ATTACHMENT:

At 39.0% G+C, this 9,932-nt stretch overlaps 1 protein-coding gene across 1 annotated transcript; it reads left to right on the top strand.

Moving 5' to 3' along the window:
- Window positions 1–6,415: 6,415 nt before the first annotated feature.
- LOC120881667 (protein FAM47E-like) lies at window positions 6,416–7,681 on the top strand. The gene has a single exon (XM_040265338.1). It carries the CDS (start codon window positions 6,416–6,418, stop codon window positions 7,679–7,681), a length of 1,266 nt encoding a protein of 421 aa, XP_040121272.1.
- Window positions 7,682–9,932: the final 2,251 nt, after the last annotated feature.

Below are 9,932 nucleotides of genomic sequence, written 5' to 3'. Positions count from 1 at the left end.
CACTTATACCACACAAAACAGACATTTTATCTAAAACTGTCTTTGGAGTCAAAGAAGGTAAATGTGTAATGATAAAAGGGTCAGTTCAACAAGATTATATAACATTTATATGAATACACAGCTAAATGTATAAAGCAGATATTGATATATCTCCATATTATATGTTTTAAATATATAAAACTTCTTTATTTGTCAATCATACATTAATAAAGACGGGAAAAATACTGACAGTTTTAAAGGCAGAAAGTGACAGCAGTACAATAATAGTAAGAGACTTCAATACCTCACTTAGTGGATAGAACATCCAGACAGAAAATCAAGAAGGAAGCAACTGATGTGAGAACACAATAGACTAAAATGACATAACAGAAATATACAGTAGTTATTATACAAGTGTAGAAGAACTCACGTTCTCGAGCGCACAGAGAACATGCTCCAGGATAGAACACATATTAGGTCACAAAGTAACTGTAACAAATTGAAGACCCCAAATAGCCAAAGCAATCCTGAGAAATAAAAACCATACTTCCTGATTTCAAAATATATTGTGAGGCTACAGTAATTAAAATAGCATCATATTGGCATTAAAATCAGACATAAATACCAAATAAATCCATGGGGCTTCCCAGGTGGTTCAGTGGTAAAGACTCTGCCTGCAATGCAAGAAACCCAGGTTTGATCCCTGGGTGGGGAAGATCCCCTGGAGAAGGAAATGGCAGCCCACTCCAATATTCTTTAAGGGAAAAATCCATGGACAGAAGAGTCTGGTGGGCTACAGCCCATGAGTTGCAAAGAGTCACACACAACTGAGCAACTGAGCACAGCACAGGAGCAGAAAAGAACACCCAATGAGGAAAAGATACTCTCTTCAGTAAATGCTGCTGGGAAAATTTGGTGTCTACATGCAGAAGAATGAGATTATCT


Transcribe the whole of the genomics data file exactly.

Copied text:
At 39.0% G+C, this 9,932-nt stretch overlaps 1 protein-coding gene across 1 annotated transcript; it reads left to right on the top strand.

Moving 5' to 3' along the window:
- Window positions 1–6,415: 6,415 nt before the first annotated feature.
- LOC120881667 (protein FAM47E-like) lies at window positions 6,416–7,681 on the top strand. The gene has a single exon (XM_040265338.1). It carries the CDS (start codon window positions 6,416–6,418, stop codon window positions 7,679–7,681), a length of 1,266 nt encoding a protein of 421 aa, XP_040121272.1.
- Window positions 7,682–9,932: the final 2,251 nt, after the last annotated feature.

Below are 9,932 nucleotides of genomic sequence, written 5' to 3'. Positions count from 1 at the left end.
CACTTATACCACACAAAACAGACATTTTATCTAAAACTGTCTTTGGAGTCAAAGAAGGTAAATGTGTAATGATAAAAGGGTCAGTTCAACAAGATTATATAACATTTATATGAATACACAGCTAAATGTATAAAGCAGATATTGATATATCTCCATATTATATGTTTTAAATATATAAAACTTCTTTATTTGTCAATCATACATTAATAAAGACGGGAAAAATACTGACAGTTTTAAAGGCAGAAAGTGACAGCAGTACAATAATAGTAAGAGACTTCAATACCTCACTTAGTGGATAGAACATCCAGACAGAAAATCAAGAAGGAAGCAACTGATGTGAGAACACAATAGACTAAAATGACATAACAGAAATATACAGTAGTTATTATACAAGTGTAGAAGAACTCACGTTCTCGAGCGCACAGAGAACATGCTCCAGGATAGAACACATATTAGGTCACAAAGTAACTGTAACAAATTGAAGACCCCAAATAGCCAAAGCAATCCTGAGAAATAAAAACCATACTTCCTGATTTCAAAATATATTGTGAGGCTACAGTAATTAAAATAGCATCATATTGGCATTAAAATCAGACATAAATACCAAATAAATCCATGGGGCTTCCCAGGTGGTTCAGTGGTAAAGACTCTGCCTGCAATGCAAGAAACCCAGGTTTGATCCCTGGGTGGGGAAGATCCCCTGGAGAAGGAAATGGCAGCCCACTCCAATATTCTTTAAGGGAAAAATCCATGGACAGAAGAGTCTGGTGGGCTACAGCCCATGAGTTGCAAAGAGTCACACACAACTGAGCAACTGAGCACAGCACAGGAGCAGAAAAGAACACCCAATGAGGAAAAGATACTCTCTTCAGTAAATGCTGCTGGGAAAATTTGGTGTCTACATGCAGAAGAATGAGATTATCT